Apr 6, 2020 - Technology

More trouble piles on for Zoom amid coronavirus usage spike

Ina Fried, author of Login

Photo: Yuriko Nakao/Getty Image

Concerns continue to mount over video chat provider Zoom, with New York City's school district, the largest in the country with more than a million students, advising teachers not to use its software. Zoom was also forced to issue yet another apology, this time for routing some calls through China.

Why it matters: Zoom has seen a massive increase in adoption amid the coronavirus lockdowns, but it has also repeatedly been forced to apologize for security lapses and other problems.

  • In a blog post, Zoom CEO Eric Yuan said that in a rush to add capacity, the company sent some calls through China, in violation of its usual procedures. Zoom attempts to host most calls on servers in the region in which they operate, but sometimes uses a different region to ease spikes in demand. However, calls from outside China aren't supposed to be handled there.
  • The China issue was first uncovered by Toronto's Citizen Lab.

Go deeper: Zoom's tarnished moment of glory

Go deeper

Updated 29 mins ago - Politics & Policy

DOJ to treat antifa involvement in protests as domestic terrorism

Barr and Trump. Photo: Doug Mills-Pool/Getty Images

Attorney General Bill Barr said in a statement Sunday that the Justice Department will use its network of 56 regional FBI Joint Terrorism Task Forces to identify the "criminal organizers and instigators" of violence during the George Floyd protests, including antifa and similar groups.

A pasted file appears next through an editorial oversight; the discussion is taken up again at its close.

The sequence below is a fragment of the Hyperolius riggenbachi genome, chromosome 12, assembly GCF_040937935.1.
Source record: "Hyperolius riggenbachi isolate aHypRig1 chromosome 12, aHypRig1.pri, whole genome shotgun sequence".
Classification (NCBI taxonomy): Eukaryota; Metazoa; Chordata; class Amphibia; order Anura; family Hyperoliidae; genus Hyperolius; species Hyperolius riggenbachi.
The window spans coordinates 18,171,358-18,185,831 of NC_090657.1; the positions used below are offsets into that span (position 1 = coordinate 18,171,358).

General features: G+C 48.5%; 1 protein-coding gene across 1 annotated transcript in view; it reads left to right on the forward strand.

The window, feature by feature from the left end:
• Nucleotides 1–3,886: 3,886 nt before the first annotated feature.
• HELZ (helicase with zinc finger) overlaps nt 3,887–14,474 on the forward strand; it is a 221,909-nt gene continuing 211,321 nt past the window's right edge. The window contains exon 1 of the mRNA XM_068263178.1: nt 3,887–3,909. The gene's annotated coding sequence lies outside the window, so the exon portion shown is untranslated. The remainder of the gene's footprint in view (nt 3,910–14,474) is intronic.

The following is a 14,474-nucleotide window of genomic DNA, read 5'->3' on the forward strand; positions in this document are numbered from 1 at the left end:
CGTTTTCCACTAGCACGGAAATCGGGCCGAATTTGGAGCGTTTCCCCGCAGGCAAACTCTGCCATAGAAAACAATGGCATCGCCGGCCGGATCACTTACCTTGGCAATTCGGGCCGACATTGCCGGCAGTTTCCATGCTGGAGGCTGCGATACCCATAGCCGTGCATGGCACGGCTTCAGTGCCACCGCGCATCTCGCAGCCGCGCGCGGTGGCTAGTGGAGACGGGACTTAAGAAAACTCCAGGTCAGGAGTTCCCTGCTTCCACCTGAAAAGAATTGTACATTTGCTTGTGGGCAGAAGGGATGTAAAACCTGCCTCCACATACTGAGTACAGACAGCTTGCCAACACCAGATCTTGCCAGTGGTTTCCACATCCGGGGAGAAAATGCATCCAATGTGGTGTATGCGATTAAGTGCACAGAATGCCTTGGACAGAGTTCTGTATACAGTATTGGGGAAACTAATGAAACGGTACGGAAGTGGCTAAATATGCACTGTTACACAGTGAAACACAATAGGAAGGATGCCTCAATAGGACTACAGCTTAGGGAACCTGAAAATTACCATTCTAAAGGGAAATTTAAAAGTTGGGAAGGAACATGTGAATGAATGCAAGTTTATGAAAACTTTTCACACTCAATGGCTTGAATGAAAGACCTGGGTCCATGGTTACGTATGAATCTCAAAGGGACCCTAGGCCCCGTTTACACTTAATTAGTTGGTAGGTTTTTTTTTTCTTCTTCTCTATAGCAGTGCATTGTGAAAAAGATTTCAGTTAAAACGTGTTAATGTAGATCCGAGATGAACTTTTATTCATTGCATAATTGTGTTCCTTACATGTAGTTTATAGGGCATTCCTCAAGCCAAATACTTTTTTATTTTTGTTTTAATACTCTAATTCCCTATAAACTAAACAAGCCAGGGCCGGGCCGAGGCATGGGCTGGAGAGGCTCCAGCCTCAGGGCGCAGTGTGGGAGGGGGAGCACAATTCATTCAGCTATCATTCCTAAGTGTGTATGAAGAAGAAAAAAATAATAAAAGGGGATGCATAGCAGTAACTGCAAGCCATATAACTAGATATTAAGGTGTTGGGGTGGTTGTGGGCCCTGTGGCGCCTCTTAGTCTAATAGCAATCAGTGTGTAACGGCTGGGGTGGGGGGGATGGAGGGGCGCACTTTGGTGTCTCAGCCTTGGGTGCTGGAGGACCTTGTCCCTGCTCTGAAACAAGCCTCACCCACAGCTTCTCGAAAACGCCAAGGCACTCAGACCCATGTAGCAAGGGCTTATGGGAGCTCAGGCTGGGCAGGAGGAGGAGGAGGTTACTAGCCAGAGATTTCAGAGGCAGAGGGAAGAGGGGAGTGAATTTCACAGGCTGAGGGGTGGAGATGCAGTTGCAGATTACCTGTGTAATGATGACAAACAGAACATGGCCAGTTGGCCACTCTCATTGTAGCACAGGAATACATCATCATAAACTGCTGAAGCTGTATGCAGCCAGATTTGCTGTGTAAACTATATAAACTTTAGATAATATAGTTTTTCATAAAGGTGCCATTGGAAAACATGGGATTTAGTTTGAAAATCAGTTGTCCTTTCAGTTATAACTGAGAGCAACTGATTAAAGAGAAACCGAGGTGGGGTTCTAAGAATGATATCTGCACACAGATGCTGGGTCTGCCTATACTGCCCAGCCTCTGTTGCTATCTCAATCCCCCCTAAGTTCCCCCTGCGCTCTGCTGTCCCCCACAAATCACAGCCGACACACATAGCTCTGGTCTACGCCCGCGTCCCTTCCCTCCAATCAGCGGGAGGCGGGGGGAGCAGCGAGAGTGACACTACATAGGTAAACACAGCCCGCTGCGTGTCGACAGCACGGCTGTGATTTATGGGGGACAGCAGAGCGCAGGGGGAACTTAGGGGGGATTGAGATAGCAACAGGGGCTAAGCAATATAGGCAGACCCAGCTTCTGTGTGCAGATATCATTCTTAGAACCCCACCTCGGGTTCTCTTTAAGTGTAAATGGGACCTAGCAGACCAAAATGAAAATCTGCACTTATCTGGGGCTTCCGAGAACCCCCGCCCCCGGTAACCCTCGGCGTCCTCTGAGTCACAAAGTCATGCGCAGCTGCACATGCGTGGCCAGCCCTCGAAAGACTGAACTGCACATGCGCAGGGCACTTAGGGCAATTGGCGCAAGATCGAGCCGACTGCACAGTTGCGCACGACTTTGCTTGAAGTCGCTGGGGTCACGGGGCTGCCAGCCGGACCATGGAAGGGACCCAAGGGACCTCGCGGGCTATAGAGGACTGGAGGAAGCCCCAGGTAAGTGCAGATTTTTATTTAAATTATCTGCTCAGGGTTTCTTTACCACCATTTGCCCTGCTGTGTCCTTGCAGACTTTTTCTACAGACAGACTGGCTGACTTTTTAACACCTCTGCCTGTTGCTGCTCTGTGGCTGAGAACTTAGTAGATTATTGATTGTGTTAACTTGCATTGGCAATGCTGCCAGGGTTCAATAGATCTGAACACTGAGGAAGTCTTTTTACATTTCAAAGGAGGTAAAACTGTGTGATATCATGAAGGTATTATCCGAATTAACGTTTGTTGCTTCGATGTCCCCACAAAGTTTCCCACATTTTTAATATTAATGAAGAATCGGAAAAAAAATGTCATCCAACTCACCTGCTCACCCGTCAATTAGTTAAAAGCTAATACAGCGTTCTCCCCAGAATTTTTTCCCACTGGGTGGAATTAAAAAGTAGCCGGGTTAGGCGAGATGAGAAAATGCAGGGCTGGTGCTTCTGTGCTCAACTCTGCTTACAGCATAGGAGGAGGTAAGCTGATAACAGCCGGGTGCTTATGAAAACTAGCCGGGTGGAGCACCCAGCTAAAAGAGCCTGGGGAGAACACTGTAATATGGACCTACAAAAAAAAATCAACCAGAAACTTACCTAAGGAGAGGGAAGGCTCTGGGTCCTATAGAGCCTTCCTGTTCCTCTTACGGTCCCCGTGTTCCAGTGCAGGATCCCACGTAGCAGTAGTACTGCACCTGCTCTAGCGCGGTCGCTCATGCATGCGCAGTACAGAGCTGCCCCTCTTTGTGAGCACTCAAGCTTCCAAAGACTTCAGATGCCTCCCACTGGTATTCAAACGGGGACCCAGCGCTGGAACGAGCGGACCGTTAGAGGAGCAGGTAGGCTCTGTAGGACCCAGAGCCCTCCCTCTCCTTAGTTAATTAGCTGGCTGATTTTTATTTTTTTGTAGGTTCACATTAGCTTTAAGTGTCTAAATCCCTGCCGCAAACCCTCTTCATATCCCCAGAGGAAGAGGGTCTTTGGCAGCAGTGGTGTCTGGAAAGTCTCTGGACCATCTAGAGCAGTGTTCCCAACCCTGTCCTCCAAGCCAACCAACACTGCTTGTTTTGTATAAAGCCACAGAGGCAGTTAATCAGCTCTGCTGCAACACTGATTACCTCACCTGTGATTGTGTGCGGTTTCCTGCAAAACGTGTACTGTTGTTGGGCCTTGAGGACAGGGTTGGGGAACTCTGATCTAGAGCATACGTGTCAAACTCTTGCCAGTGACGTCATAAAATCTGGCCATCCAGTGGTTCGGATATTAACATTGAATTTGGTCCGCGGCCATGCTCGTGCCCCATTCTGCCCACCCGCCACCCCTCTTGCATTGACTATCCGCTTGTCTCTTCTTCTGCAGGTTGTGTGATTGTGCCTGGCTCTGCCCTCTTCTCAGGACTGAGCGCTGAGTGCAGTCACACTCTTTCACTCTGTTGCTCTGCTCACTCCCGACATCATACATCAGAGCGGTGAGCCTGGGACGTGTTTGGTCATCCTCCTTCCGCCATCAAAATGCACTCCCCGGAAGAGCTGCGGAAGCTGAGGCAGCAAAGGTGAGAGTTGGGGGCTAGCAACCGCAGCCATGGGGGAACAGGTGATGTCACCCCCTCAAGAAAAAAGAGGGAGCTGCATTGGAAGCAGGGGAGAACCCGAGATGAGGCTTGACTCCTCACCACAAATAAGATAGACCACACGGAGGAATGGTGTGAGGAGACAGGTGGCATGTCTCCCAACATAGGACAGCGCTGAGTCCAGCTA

Why it matters: Barr, President Trump and other members of the administration have pinned the blame for riots and looting over the past few days of protests against police brutality on antifa, a loosely defined far-left movement that uses violence and direct-action protest tactics.

Updated 54 mins ago - Politics & Policy

Journalists get caught in the crosshairs as protests unfold

A man waves a Black Lives Matter flag atop the CNN logo outside the CNN Center during a protest in response to the police killing of George Floyd, Atlanta, Georgia, May 29. Photo: Elijah Nouvelage/Getty Images

Dozens of journalists across the country tweeted videos Saturday night of themselves and their crews getting arrested, being shot at by police with rubber bullets, targeted with tear gas by authorities or assaulted by protesters.

Why it matters: The incidents show how easy it can be for journalists to become entangled in the stories they cover, especially during a time of civil unrest.

3 hours ago - Technology

Trump and Zuckerberg share phone call amid social media furor

Photo: Alex Wong/Getty Images

In the week that President Trump took on social media, Axios has learned that he had a call Friday with Facebook CEO Mark Zuckerberg that was described by both sides as productive.

Why it matters: With the White House and Twitter at war, Facebook has managed to keep diplomatic relations with the world's most powerful social-media devotee.